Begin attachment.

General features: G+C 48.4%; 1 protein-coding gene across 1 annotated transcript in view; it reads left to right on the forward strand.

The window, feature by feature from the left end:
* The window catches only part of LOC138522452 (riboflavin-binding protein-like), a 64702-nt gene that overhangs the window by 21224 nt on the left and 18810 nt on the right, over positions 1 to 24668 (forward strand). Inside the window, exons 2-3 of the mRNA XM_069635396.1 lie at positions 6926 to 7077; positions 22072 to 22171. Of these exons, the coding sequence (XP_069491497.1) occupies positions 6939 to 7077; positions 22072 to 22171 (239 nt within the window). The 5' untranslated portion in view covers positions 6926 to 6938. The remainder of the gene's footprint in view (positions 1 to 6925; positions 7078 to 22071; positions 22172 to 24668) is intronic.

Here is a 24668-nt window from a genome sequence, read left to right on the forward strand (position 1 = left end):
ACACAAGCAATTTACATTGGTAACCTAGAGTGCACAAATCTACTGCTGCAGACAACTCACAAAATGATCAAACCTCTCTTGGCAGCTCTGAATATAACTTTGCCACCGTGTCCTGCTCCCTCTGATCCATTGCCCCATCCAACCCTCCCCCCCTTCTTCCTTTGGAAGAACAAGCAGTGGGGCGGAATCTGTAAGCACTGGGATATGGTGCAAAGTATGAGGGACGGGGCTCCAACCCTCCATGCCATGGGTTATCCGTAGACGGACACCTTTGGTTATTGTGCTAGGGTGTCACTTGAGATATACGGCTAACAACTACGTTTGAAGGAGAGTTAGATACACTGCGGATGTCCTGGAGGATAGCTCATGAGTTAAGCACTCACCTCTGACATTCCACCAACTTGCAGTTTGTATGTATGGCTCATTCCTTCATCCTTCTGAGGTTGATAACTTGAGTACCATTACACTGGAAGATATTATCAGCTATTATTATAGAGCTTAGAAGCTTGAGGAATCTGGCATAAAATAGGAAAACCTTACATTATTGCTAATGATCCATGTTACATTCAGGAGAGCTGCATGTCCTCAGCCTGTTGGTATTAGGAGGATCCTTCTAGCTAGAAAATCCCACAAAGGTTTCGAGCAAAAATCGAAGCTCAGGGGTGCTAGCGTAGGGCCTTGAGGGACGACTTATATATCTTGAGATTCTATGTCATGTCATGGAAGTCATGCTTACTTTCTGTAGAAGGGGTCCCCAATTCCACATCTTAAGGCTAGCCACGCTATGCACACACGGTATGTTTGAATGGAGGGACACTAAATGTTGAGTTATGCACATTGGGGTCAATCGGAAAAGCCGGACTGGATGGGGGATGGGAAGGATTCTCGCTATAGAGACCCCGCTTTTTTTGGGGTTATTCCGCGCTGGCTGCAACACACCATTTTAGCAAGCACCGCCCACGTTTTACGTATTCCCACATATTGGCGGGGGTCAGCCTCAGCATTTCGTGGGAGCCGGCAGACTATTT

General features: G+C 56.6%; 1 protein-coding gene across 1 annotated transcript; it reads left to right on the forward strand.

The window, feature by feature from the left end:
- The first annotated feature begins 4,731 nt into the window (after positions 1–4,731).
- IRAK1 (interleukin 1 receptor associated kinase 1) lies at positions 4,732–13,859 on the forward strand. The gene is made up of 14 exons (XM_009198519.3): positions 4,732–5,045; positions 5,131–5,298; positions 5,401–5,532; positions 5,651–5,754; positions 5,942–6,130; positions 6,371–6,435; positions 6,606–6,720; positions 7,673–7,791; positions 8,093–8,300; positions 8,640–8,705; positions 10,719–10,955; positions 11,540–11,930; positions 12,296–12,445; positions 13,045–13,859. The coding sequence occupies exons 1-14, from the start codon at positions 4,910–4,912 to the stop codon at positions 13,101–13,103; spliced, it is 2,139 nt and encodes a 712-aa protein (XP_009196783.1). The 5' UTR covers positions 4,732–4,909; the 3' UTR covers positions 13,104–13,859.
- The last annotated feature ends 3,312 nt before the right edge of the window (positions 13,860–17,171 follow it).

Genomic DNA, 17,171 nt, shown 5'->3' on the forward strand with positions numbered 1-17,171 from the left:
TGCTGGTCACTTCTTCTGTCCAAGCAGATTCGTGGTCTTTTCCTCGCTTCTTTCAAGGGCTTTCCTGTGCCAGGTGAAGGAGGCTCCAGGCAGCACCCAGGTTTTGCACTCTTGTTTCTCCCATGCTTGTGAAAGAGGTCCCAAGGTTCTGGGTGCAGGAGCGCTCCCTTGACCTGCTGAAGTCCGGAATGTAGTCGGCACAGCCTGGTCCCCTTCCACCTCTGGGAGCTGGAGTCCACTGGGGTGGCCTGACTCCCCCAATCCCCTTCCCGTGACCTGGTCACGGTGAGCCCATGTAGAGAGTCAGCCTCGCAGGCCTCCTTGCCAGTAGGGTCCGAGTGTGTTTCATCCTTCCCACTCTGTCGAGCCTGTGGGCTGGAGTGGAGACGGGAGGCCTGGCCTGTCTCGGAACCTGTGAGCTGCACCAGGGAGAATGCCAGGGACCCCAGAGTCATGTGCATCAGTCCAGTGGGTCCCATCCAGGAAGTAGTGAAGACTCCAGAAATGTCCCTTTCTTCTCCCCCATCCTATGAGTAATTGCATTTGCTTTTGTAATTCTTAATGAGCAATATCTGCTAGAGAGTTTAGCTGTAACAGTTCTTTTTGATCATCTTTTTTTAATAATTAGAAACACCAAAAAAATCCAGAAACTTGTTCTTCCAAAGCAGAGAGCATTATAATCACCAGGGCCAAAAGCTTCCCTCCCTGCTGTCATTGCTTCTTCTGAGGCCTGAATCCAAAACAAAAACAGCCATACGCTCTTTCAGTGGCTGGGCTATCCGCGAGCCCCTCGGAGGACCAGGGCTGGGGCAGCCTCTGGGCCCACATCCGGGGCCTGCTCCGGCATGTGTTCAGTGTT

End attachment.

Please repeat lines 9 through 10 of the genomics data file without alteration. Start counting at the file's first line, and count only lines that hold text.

- IRAK1 (interleukin 1 receptor associated kinase 1) lies at positions 4,732–13,859 on the forward strand. The gene is made up of 14 exons (XM_009198519.3): positions 4,732–5,045; positions 5,131–5,298; positions 5,401–5,532; positions 5,651–5,754; positions 5,942–6,130; positions 6,371–6,435; positions 6,606–6,720; positions 7,673–7,791; positions 8,093–8,300; positions 8,640–8,705; positions 10,719–10,955; positions 11,540–11,930; positions 12,296–12,445; positions 13,045–13,859. The coding sequence occupies exons 1-14, from the start codon at positions 4,910–4,912 to the stop codon at positions 13,101–13,103; spliced, it is 2,139 nt and encodes a 712-aa protein (XP_009196783.1). The 5' UTR covers positions 4,732–4,909; the 3' UTR covers positions 13,104–13,859.
- The last annotated feature ends 3,312 nt before the right edge of the window (positions 13,860–17,171 follow it).